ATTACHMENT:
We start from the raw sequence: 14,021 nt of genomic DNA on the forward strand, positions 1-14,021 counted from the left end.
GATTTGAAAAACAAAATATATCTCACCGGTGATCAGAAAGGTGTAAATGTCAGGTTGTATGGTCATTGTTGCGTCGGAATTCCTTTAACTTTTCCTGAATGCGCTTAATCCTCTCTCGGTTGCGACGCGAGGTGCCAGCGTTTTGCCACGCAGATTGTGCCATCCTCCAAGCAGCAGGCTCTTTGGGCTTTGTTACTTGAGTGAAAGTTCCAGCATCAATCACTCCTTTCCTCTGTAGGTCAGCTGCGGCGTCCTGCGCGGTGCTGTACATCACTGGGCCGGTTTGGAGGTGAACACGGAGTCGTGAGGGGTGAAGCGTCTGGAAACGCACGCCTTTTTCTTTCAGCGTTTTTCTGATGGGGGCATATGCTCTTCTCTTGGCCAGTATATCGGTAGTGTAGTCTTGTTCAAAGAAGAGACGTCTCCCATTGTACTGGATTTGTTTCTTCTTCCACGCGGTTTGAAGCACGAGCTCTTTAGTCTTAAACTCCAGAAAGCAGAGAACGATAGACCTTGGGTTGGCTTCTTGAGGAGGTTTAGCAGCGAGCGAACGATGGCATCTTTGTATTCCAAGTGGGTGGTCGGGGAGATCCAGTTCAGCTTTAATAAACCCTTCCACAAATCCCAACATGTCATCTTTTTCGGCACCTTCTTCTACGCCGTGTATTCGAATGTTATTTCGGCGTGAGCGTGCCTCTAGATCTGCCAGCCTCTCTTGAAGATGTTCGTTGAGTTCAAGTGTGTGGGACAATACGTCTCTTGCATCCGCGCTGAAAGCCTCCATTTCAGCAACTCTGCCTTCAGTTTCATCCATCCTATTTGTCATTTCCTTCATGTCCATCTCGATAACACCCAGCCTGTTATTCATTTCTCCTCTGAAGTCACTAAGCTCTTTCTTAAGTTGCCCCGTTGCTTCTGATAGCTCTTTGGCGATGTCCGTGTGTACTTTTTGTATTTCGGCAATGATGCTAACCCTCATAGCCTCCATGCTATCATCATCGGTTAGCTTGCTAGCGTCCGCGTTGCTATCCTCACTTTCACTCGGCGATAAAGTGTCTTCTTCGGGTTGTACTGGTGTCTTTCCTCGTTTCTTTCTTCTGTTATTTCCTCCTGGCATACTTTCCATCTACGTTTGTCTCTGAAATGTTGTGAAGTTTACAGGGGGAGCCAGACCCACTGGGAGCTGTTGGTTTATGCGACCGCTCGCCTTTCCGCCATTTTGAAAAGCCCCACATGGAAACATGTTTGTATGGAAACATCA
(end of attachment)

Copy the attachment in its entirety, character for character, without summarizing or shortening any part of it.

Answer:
We start from the raw sequence: 14,021 nt of genomic DNA on the forward strand, positions 1-14,021 counted from the left end.
GATTTGAAAAACAAAATATATCTCACCGGTGATCAGAAAGGTGTAAATGTCAGGTTGTATGGTCATTGTTGCGTCGGAATTCCTTTAACTTTTCCTGAATGCGCTTAATCCTCTCTCGGTTGCGACGCGAGGTGCCAGCGTTTTGCCACGCAGATTGTGCCATCCTCCAAGCAGCAGGCTCTTTGGGCTTTGTTACTTGAGTGAAAGTTCCAGCATCAATCACTCCTTTCCTCTGTAGGTCAGCTGCGGCGTCCTGCGCGGTGCTGTACATCACTGGGCCGGTTTGGAGGTGAACACGGAGTCGTGAGGGGTGAAGCGTCTGGAAACGCACGCCTTTTTCTTTCAGCGTTTTTCTGATGGGGGCATATGCTCTTCTCTTGGCCAGTATATCGGTAGTGTAGTCTTGTTCAAAGAAGAGACGTCTCCCATTGTACTGGATTTGTTTCTTCTTCCACGCGGTTTGAAGCACGAGCTCTTTAGTCTTAAACTCCAGAAAGCAGAGAACGATAGACCTTGGGTTGGCTTCTTGAGGAGGTTTAGCAGCGAGCGAACGATGGCATCTTTGTATTCCAAGTGGGTGGTCGGGGAGATCCAGTTCAGCTTTAATAAACCCTTCCACAAATCCCAACATGTCATCTTTTTCGGCACCTTCTTCTACGCCGTGTATTCGAATGTTATTTCGGCGTGAGCGTGCCTCTAGATCTGCCAGCCTCTCTTGAAGATGTTCGTTGAGTTCAAGTGTGTGGGACAATACGTCTCTTGCATCCGCGCTGAAAGCCTCCATTTCAGCAACTCTGCCTTCAGTTTCATCCATCCTATTTGTCATTTCCTTCATGTCCATCTCGATAACACCCAGCCTGTTATTCATTTCTCCTCTGAAGTCACTAAGCTCTTTCTTAAGTTGCCCCGTTGCTTCTGATAGCTCTTTGGCGATGTCCGTGTGTACTTTTTGTATTTCGGCAATGATGCTAACCCTCATAGCCTCCATGCTATCATCATCGGTTAGCTTGCTAGCGTCCGCGTTGCTATCCTCACTTTCACTCGGCGATAAAGTGTCTTCTTCGGGTTGTACTGGTGTCTTTCCTCGTTTCTTTCTTCTGTTATTTCCTCCTGGCATACTTTCCATCTACGTTTGTCTCTGAAATGTTGTGAAGTTTACAGGGGGAGCCAGACCCACTGGGAGCTGTTGGTTTATGCGACCGCTCGCCTTTCCGCCATTTTGAAAAGCCCCACATGGAAACATGTTTGTATGGAAACATCA